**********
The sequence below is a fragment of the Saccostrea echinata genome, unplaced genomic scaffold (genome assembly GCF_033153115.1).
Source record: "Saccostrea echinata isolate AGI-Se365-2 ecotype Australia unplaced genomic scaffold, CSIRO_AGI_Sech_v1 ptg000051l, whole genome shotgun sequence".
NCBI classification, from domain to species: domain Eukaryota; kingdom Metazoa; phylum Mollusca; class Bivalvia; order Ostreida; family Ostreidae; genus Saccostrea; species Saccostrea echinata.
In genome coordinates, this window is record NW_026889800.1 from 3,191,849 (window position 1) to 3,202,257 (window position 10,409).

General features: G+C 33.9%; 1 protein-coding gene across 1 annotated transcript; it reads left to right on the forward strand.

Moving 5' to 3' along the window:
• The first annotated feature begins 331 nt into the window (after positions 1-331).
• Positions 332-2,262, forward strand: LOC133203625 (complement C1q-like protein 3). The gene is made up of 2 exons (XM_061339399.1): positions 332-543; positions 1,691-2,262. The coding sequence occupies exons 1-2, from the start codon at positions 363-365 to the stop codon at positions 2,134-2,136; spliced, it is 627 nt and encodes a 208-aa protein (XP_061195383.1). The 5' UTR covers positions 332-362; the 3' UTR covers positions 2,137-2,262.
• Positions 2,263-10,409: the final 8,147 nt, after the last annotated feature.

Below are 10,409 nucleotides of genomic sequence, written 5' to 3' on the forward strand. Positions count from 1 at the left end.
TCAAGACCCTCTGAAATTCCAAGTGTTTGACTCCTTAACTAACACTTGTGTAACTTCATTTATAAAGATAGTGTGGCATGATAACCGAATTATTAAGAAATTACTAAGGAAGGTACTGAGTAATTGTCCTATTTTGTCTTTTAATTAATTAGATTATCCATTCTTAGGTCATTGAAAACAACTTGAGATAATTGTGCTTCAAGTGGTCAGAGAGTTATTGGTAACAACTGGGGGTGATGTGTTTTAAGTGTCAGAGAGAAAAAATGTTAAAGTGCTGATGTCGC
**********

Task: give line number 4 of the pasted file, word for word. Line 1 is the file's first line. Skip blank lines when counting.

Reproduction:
In genome coordinates, this window is record NW_026889800.1 from 3,191,849 (window position 1) to 3,202,257 (window position 10,409).